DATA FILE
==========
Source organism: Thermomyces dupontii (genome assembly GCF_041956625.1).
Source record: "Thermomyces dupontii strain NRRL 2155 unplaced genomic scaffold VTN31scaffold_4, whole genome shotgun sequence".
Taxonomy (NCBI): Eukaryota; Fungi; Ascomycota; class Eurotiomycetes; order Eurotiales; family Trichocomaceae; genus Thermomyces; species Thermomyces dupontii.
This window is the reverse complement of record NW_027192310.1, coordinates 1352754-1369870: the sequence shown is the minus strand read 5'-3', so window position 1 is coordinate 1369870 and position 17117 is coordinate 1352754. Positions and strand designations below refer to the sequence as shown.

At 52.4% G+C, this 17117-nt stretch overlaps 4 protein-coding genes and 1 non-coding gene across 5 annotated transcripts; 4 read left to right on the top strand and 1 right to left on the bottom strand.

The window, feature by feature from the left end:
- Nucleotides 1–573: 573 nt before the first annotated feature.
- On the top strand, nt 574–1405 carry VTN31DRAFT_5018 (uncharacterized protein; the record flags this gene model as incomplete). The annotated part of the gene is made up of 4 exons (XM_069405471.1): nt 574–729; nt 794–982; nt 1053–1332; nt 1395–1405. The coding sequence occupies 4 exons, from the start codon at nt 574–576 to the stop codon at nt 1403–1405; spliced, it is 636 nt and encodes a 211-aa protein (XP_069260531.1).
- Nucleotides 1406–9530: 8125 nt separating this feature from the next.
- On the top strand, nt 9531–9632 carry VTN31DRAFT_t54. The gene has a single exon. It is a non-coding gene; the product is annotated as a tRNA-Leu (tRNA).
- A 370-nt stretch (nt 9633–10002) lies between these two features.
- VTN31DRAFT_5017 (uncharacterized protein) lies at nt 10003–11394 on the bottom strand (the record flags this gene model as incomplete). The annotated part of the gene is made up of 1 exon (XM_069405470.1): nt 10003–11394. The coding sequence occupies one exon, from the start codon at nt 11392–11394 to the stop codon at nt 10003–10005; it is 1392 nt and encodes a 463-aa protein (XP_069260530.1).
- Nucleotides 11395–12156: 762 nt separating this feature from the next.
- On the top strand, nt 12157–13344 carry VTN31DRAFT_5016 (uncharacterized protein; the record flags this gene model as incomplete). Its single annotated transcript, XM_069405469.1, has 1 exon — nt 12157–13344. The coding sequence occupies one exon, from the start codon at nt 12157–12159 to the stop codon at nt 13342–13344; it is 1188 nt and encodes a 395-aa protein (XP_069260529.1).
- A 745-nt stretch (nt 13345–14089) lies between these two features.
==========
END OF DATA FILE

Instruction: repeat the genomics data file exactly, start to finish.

Source organism: Thermomyces dupontii (genome assembly GCF_041956625.1).
Source record: "Thermomyces dupontii strain NRRL 2155 unplaced genomic scaffold VTN31scaffold_4, whole genome shotgun sequence".
Taxonomy (NCBI): Eukaryota; Fungi; Ascomycota; class Eurotiomycetes; order Eurotiales; family Trichocomaceae; genus Thermomyces; species Thermomyces dupontii.
This window is the reverse complement of record NW_027192310.1, coordinates 1352754-1369870: the sequence shown is the minus strand read 5'-3', so window position 1 is coordinate 1369870 and position 17117 is coordinate 1352754. Positions and strand designations below refer to the sequence as shown.

At 52.4% G+C, this 17117-nt stretch overlaps 4 protein-coding genes and 1 non-coding gene across 5 annotated transcripts; 4 read left to right on the top strand and 1 right to left on the bottom strand.

The window, feature by feature from the left end:
- Nucleotides 1–573: 573 nt before the first annotated feature.
- On the top strand, nt 574–1405 carry VTN31DRAFT_5018 (uncharacterized protein; the record flags this gene model as incomplete). The annotated part of the gene is made up of 4 exons (XM_069405471.1): nt 574–729; nt 794–982; nt 1053–1332; nt 1395–1405. The coding sequence occupies 4 exons, from the start codon at nt 574–576 to the stop codon at nt 1403–1405; spliced, it is 636 nt and encodes a 211-aa protein (XP_069260531.1).
- Nucleotides 1406–9530: 8125 nt separating this feature from the next.
- On the top strand, nt 9531–9632 carry VTN31DRAFT_t54. The gene has a single exon. It is a non-coding gene; the product is annotated as a tRNA-Leu (tRNA).
- A 370-nt stretch (nt 9633–10002) lies between these two features.
- VTN31DRAFT_5017 (uncharacterized protein) lies at nt 10003–11394 on the bottom strand (the record flags this gene model as incomplete). The annotated part of the gene is made up of 1 exon (XM_069405470.1): nt 10003–11394. The coding sequence occupies one exon, from the start codon at nt 11392–11394 to the stop codon at nt 10003–10005; it is 1392 nt and encodes a 463-aa protein (XP_069260530.1).
- Nucleotides 11395–12156: 762 nt separating this feature from the next.
- On the top strand, nt 12157–13344 carry VTN31DRAFT_5016 (uncharacterized protein; the record flags this gene model as incomplete). Its single annotated transcript, XM_069405469.1, has 1 exon — nt 12157–13344. The coding sequence occupies one exon, from the start codon at nt 12157–12159 to the stop codon at nt 13342–13344; it is 1188 nt and encodes a 395-aa protein (XP_069260529.1).
- A 745-nt stretch (nt 13345–14089) lies between these two features.